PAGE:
17 February 2013

Uncounted Babies and Total Fertility Rate's Incomplete Picture of Procreation Statistics

Singapore is a rather unique country in many ways.

One unique aspect is the significant levels of cross-border population inflow.  It grants of tens of thousands of permanent residency a year.  Significant numbers of residents marry non-residents.

In the light of these, does the total fertility rate truly reflect the country's fertility rate?

Total Fertility Rate Defined
Total fertility rate is defined as the average number of live births each woman would have during her reproductive years if she were to experience the age-specific fertility rates prevailing during the period.[1]  It is expressed as number of children per woman.

TFR takes the number of children born to women in a given year to represent the number of children they will give birth to by the end of their reproductive years.[2]

12 February 2013

Population White Paper 2013 — The Real Objectives

Population White Paper 2013 — A Sustainable Population For A Dynamic Singapore was released on 29 January.  It was followed by Land Use Plan To Support Singapore's Future Population — A High Quality Living Environment For All Singaporeans on 31 January.  Both were debated in Parliament from 4 February to 8 February, and endorsed by Parliament in a 77-13-1 vote.

Inasmuch as Population White Paper 2013 is, as Deputy Prime Minister Teo Chee Hean said, the population road map to address the country's population challenge, it is surprising that the Government gave the Opposition and Nominated Members of Parliament less than a week to digest and debate the important issues therein.

Perhaps, the Government believed that the Opposition MPs had already more or less reached a position on this matter.

Perhaps, the Government knew that, regardless of whatever the Opposition and Nominated MPs and the public had to say on this matter, the Government had enough votes in Parliament to ensure that the motions would be endorsed if it did not lift the whip (it didn't, of course).

No Need For Population White Paper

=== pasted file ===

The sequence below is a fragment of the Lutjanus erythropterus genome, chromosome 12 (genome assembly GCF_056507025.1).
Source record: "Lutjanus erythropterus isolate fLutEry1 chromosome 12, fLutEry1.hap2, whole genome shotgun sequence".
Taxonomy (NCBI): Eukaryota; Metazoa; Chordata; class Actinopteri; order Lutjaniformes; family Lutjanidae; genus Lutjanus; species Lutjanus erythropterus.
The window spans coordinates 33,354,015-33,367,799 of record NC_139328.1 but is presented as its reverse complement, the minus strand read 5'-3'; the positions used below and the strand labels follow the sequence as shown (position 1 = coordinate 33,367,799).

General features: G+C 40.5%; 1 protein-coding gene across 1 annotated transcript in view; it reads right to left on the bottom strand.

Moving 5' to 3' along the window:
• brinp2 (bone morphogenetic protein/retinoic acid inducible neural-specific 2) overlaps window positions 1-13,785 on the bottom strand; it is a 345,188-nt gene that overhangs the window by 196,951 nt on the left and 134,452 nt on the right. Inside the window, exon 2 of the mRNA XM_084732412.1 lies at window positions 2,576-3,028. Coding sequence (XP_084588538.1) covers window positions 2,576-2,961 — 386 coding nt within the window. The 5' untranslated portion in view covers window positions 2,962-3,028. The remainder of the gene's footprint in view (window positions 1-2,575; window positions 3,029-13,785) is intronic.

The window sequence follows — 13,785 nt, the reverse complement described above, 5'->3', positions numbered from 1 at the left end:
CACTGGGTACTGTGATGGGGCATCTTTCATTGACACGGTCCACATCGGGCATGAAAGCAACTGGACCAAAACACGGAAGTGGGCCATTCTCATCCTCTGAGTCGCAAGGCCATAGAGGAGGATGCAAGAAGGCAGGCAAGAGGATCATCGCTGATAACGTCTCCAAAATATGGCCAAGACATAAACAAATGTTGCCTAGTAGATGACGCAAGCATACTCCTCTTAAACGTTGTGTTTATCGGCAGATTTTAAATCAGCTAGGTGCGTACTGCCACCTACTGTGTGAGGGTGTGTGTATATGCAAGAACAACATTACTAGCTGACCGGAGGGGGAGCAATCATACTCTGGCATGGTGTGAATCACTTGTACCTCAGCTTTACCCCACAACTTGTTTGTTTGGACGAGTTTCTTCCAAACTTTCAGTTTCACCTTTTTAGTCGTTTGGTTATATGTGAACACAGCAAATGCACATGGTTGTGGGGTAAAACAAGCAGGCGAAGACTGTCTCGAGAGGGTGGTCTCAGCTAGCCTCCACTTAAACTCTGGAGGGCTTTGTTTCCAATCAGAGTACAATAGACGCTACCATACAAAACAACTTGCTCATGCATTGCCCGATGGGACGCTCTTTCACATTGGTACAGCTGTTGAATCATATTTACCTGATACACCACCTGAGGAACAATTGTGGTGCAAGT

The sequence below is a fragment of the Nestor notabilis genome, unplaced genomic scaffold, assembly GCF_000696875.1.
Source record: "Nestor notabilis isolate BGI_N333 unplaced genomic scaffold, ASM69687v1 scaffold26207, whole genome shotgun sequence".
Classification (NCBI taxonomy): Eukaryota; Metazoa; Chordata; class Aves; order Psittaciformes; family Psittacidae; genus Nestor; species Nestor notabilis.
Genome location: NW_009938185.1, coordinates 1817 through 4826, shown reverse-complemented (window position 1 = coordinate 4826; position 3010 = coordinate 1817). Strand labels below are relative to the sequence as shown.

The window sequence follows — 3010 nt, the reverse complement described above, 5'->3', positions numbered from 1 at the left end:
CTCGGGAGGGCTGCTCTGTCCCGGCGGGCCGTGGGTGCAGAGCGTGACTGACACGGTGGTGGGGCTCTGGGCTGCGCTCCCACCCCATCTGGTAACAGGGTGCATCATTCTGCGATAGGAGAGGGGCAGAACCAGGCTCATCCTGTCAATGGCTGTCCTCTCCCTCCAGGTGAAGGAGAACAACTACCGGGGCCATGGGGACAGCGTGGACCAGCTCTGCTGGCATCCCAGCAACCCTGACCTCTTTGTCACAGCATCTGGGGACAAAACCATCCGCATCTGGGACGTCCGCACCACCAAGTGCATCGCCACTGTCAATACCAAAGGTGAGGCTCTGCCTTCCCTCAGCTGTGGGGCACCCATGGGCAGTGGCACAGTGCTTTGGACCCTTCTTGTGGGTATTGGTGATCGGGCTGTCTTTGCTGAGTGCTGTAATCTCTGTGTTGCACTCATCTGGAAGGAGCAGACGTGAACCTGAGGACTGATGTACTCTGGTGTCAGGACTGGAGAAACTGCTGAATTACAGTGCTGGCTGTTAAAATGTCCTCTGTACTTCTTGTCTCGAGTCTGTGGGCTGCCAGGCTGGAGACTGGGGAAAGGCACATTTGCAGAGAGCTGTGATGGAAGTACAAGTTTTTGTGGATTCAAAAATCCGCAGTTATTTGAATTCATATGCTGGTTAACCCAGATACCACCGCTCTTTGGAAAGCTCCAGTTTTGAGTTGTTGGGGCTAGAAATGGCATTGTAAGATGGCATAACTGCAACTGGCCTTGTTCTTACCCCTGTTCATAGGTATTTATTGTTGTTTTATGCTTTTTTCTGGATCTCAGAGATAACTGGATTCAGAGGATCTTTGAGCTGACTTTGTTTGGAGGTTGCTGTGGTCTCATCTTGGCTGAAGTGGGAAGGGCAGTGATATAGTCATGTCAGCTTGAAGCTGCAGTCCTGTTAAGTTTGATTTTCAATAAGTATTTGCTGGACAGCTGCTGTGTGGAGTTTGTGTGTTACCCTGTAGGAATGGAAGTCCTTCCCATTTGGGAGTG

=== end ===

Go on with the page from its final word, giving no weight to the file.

There was no need for Population White Paper 2013 because there is nothing in the law that restrains the Government from allowing foreign worker inflow or the granting of citizenship or permanent residence.  Neither is there anything in the law that restrains the Government from spending on infrastructure, apart from the requirement that it obtain the President's consent for spending past reserves.

So what were the purposes of the White Paper?

08 February 2013

Half-Hearted Baby Steps And The Procreation Dilemma

Will the fourth edition of the recently released Marriage and Parenthood Package raise the alarming low total fertility rate in Singapore?

New Housing Schemes
First-timer married couples with at least one citizen child below the age of 16 years will be given priority in the allocation of new HDB flats by having "a proportion" of flats set aside for them, and will be allowed to rent flats from HDB at "affordable rentals" while awaiting the completion of their flats.

It is difficult to see how these schemes address the low citizen fertility rate.

Many couples want to own their homes before having children. Waiting for their new HDB flats to be ready means delaying the arrival of their first child by up to five years.

07 February 2013

Businesses And The Foreign Worker Bubble

Few people were surprised when Singapore Business Federation, in its Position Paper on Population, expressed dismay at the slowdown in immigrant labour in Population White Paper 2013 — A Sustainable Population For A Dynamic Singapore.

SBF's CEO Ho Meng Kit said:
The reduction in workforce growth has very serious consequences for businesses.  Some Singaporeans do not realise its impact but are seized with the prospect of an over-crowded island with 6.9 million people.  We must explain to Singaporeans that many businesses will be in jeopardy if they cannot adjust to this demographic tsunami that will hit us.  If businesses go under, jobs will be lost, Singaporeans will be affected.  If businesses cannot raise productivity and sustain profits, they cannot afford to pay Singaporeans higher salaries.  The population projections in the Population White Paper are already tough for companies.  It is unthinkable if Singaporeans choose to further limit immigration and the number of foreign workers.  This will damage our competitiveness and Singapore will lose its shine.  We do not want to see our children working overseas because there are no more good opportunities here.

04 February 2013

Why 6.9 Million May Not Be The Worse-Case Scenario

Minister for National Development Khaw Boon Wan said that the Government's population estimate of 6.9 million by 2030 was just an estimate, not a forecast nor a target.  It was a number that the Government arrived at, based on assumptions of productivity and workforce growth rates[1].

He added that, for planning purposes, it was safer to take the more aggressive projection — the worst-case scenario — and plan infrastructural needs accordingly so that the Government would not be caught under-providing, as was the situation at the moment.

He hoped Singapore's population would not reach 6.9 million by 2030, but would be much lower.

While Mr Khaw, as Minister for National Development, might hope that the population would not reach 6.9 million by 2030, are there any situations in which the Government might hope that the population would reach 6.9 million by 2030 and 6.9 million might not be the worst-case scenario?